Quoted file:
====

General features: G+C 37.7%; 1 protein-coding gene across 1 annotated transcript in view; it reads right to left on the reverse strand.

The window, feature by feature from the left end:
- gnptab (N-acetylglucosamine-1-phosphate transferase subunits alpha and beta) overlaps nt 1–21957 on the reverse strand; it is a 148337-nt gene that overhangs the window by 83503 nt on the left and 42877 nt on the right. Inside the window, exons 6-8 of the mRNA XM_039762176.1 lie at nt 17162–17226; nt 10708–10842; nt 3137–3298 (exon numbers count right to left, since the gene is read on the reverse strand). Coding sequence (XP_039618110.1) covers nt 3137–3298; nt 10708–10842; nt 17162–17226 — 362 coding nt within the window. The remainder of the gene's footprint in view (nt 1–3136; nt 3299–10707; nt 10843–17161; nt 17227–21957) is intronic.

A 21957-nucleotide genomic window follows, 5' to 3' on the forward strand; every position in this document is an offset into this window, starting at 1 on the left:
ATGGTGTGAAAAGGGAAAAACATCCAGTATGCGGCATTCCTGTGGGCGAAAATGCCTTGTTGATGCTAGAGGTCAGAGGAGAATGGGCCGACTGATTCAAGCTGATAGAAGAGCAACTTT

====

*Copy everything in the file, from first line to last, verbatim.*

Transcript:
General features: G+C 37.7%; 1 protein-coding gene across 1 annotated transcript in view; it reads right to left on the reverse strand.

The window, feature by feature from the left end:
- gnptab (N-acetylglucosamine-1-phosphate transferase subunits alpha and beta) overlaps nt 1–21957 on the reverse strand; it is a 148337-nt gene that overhangs the window by 83503 nt on the left and 42877 nt on the right. Inside the window, exons 6-8 of the mRNA XM_039762176.1 lie at nt 17162–17226; nt 10708–10842; nt 3137–3298 (exon numbers count right to left, since the gene is read on the reverse strand). Coding sequence (XP_039618110.1) covers nt 3137–3298; nt 10708–10842; nt 17162–17226 — 362 coding nt within the window. The remainder of the gene's footprint in view (nt 1–3136; nt 3299–10707; nt 10843–17161; nt 17227–21957) is intronic.

A 21957-nucleotide genomic window follows, 5' to 3' on the forward strand; every position in this document is an offset into this window, starting at 1 on the left:
ATGGTGTGAAAAGGGAAAAACATCCAGTATGCGGCATTCCTGTGGGCGAAAATGCCTTGTTGATGCTAGAGGTCAGAGGAGAATGGGCCGACTGATTCAAGCTGATAGAAGAGCAACTTT